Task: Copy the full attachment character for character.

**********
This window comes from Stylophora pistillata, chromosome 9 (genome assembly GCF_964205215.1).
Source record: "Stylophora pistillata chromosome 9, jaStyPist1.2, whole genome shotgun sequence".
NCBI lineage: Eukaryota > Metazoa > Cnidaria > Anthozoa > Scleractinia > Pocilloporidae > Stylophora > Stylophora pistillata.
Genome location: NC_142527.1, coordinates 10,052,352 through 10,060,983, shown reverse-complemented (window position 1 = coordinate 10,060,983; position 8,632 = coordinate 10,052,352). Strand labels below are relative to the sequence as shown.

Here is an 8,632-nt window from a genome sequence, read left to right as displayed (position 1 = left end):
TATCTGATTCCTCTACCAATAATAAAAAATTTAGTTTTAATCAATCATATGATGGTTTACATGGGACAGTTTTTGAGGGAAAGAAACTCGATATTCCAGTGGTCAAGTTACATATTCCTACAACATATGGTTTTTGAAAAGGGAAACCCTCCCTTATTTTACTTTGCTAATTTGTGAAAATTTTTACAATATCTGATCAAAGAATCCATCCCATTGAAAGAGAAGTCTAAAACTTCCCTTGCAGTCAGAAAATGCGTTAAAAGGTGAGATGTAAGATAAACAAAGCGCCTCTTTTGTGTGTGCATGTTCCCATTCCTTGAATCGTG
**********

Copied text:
This window comes from Stylophora pistillata, chromosome 9 (genome assembly GCF_964205215.1).
Source record: "Stylophora pistillata chromosome 9, jaStyPist1.2, whole genome shotgun sequence".
NCBI lineage: Eukaryota > Metazoa > Cnidaria > Anthozoa > Scleractinia > Pocilloporidae > Stylophora > Stylophora pistillata.
Genome location: NC_142527.1, coordinates 10,052,352 through 10,060,983, shown reverse-complemented (window position 1 = coordinate 10,060,983; position 8,632 = coordinate 10,052,352). Strand labels below are relative to the sequence as shown.

Here is an 8,632-nt window from a genome sequence, read left to right as displayed (position 1 = left end):
TATCTGATTCCTCTACCAATAATAAAAAATTTAGTTTTAATCAATCATATGATGGTTTACATGGGACAGTTTTTGAGGGAAAGAAACTCGATATTCCAGTGGTCAAGTTACATATTCCTACAACATATGGTTTTTGAAAAGGGAAACCCTCCCTTATTTTACTTTGCTAATTTGTGAAAATTTTTACAATATCTGATCAAAGAATCCATCCCATTGAAAGAGAAGTCTAAAACTTCCCTTGCAGTCAGAAAATGCGTTAAAAGGTGAGATGTAAGATAAACAAAGCGCCTCTTTTGTGTGTGCATGTTCCCATTCCTTGAATCGTG